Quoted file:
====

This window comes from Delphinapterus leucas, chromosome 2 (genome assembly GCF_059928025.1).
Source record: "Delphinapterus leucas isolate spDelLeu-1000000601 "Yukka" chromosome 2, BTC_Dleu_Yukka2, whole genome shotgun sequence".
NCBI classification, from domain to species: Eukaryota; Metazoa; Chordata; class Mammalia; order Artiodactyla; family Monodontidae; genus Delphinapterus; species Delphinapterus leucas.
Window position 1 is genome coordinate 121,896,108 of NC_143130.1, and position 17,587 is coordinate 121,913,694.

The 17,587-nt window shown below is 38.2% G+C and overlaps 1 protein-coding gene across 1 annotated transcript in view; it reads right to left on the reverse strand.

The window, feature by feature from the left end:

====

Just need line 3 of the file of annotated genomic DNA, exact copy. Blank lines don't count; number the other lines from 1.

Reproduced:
NCBI classification, from domain to species: Eukaryota; Metazoa; Chordata; class Mammalia; order Artiodactyla; family Monodontidae; genus Delphinapterus; species Delphinapterus leucas.